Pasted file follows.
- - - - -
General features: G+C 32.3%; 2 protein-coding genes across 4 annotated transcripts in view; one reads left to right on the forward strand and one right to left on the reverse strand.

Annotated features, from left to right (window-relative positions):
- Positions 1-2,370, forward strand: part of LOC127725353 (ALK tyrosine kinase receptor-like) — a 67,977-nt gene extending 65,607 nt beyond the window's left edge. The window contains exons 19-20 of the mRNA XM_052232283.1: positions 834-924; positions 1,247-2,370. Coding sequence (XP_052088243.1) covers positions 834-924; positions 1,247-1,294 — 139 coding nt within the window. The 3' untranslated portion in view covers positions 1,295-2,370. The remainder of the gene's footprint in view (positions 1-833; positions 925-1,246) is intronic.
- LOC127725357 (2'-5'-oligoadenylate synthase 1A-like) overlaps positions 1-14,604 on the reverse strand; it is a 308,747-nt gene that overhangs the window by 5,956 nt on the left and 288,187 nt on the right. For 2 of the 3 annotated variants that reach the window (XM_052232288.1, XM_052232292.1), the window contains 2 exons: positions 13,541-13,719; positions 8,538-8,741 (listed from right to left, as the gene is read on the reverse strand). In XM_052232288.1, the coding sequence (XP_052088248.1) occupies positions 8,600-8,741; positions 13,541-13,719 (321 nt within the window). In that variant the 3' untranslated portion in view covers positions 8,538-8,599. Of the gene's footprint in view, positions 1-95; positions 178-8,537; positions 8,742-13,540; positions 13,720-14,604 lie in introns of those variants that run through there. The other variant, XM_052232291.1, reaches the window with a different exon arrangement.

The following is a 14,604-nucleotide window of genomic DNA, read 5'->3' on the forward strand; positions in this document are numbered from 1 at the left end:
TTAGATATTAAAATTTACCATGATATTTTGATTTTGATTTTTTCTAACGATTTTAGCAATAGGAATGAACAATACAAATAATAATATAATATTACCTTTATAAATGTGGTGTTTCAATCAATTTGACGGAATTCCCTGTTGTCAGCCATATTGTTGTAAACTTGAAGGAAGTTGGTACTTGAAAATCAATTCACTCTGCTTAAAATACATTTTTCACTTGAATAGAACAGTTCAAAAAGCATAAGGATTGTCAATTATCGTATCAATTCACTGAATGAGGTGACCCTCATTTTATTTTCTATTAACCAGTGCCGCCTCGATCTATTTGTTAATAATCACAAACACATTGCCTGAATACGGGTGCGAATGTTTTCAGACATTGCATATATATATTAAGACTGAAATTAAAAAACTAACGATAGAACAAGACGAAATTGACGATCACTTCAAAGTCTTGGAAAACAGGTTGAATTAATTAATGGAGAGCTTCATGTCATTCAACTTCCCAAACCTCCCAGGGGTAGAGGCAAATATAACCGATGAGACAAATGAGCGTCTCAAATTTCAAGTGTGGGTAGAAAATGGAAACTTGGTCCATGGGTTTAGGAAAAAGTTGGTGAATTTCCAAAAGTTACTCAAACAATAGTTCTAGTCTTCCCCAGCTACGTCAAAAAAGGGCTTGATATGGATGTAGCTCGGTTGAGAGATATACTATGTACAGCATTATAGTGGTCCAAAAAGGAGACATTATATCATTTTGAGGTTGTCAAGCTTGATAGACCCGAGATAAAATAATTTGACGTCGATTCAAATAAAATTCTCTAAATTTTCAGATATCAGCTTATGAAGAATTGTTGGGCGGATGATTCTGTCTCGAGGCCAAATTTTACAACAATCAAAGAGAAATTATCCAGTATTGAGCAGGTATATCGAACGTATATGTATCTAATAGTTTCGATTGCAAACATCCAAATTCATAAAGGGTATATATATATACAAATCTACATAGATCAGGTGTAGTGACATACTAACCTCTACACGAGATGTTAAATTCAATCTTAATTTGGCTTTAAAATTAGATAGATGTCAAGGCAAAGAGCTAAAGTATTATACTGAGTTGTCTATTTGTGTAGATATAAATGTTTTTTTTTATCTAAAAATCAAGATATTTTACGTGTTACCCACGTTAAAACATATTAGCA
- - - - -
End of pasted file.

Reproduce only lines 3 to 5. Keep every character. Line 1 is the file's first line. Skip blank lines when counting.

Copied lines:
- Positions 1-2,370, forward strand: part of LOC127725353 (ALK tyrosine kinase receptor-like) — a 67,977-nt gene extending 65,607 nt beyond the window's left edge. The window contains exons 19-20 of the mRNA XM_052232283.1: positions 834-924; positions 1,247-2,370. Coding sequence (XP_052088243.1) covers positions 834-924; positions 1,247-1,294 — 139 coding nt within the window. The 3' untranslated portion in view covers positions 1,295-2,370. The remainder of the gene's footprint in view (positions 1-833; positions 925-1,246) is intronic.
- LOC127725357 (2'-5'-oligoadenylate synthase 1A-like) overlaps positions 1-14,604 on the reverse strand; it is a 308,747-nt gene that overhangs the window by 5,956 nt on the left and 288,187 nt on the right. For 2 of the 3 annotated variants that reach the window (XM_052232288.1, XM_052232292.1), the window contains 2 exons: positions 13,541-13,719; positions 8,538-8,741 (listed from right to left, as the gene is read on the reverse strand). In XM_052232288.1, the coding sequence (XP_052088248.1) occupies positions 8,600-8,741; positions 13,541-13,719 (321 nt within the window). In that variant the 3' untranslated portion in view covers positions 8,538-8,599. Of the gene's footprint in view, positions 1-95; positions 178-8,537; positions 8,742-13,540; positions 13,720-14,604 lie in introns of those variants that run through there. The other variant, XM_052232291.1, reaches the window with a different exon arrangement.

The following is a 14,604-nucleotide window of genomic DNA, read 5'->3' on the forward strand; positions in this document are numbered from 1 at the left end: